Gray suffered a critical spine injury after being arrested on April 12, having run away after making eye contact with officers. Officers held him down, handcuffed him and loaded him into a van. While inside, he became irate, and leg cuffs were put on him, police said.
He asked for medical help several times, beginning before he was placed in the van. After a 30-minute ride that included three stops, paramedics were called. He died a week later.
Gray, 25, was black, and the incident led to days of protest and violence in Baltimore and added to calls in the United States to address concerns about police brutality and the treatment of minorities by law enforcement officials.
Last week a judge ordered individual trials for six Baltimore police officers charged in Gray's death.
The settlement announced Tuesday still needs the approval of a board that oversees city spending. It id due to meet Wednesday.
"The proposed settlement agreement going before the Board of Estimates should not be interpreted as a judgment on the guilt or innocence of the officers facing trial," said Baltimore Mayor Stephanie Rawlings-Blake. "This settlement is being proposed solely because it is in the best interest of the city and avoids costly and protracted litigation that would only make it more difficult for our city to heal and potentially cost taxpayers many millions more in damages."
The settlement does not resolve any factual disputes and "expressly does not constitute an admission of liability on the part of the city, its police department or any of the officers," a news release by the city said, adding "the settlement has nothing whatsoever to do with the criminal proceedings."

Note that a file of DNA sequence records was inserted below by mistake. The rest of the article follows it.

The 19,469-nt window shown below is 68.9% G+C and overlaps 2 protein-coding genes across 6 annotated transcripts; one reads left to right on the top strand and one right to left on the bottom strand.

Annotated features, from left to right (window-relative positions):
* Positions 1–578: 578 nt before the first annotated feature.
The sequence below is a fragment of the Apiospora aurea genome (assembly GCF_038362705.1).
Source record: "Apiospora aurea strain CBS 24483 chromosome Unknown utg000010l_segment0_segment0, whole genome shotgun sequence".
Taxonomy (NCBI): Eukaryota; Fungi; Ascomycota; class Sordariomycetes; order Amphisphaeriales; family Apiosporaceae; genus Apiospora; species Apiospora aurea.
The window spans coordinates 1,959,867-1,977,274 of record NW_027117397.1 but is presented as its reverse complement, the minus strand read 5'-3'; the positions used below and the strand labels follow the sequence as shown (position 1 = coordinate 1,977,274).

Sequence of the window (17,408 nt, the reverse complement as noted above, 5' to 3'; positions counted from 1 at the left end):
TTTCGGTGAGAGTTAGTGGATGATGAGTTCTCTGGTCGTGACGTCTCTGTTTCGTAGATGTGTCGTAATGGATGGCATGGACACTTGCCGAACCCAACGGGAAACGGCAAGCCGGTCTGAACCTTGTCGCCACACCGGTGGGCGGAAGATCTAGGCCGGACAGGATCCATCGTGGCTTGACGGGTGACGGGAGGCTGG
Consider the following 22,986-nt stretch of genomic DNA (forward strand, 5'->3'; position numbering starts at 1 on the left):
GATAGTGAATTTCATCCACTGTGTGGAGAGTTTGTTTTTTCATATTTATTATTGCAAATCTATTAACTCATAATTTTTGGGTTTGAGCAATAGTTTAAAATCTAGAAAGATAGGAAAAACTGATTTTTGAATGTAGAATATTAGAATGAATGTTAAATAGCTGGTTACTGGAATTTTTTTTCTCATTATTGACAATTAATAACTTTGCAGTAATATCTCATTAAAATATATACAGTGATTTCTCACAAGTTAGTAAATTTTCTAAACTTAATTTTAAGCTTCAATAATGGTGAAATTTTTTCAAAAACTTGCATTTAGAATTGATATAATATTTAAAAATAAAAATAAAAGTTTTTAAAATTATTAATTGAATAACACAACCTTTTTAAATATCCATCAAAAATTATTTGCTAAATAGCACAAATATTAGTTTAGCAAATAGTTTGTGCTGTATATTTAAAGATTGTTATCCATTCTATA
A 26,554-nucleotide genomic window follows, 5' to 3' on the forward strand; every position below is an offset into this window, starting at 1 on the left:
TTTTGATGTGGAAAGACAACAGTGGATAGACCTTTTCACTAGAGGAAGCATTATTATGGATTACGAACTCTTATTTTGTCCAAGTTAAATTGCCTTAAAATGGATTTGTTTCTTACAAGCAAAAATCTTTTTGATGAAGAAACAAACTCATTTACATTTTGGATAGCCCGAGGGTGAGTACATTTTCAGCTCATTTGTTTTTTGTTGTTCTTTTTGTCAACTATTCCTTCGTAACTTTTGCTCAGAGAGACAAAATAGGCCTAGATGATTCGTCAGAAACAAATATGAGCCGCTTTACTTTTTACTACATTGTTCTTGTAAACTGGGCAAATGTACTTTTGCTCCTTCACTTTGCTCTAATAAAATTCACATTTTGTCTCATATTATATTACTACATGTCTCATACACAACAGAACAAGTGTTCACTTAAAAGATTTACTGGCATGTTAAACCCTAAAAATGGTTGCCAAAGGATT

Detective Donny Moses, a Baltimore Police Department spokesman, said the agency's public affairs staff was under direct orders not to comment on the proposed settlement. "It really is not a Police Department matter," he said, referring questions to the city solicitor's office.
Initial police reports said Gray was arrested with a knife, and whether carrying it was legal is sure to be a central issue in the officers' trials. Prosecutors say it's legal under a city ordinance, while defense attorneys argue that it's a switchblade and thus illegal under city and state law.
All six officers — Caesar Goodson, Garrett Miller, Edward Nero, William Porter, Lt. Brian Rice and Sgt. Alicia White — are charged with second-degree assault, misconduct in office and reckless endangerment. Porter, Rice and White also face manslaughter charges, and Goodson faces the most serious charge, second-degree depraved-heart murder.
Three of the officers are black, and three are white.
Al Jazeera and wire services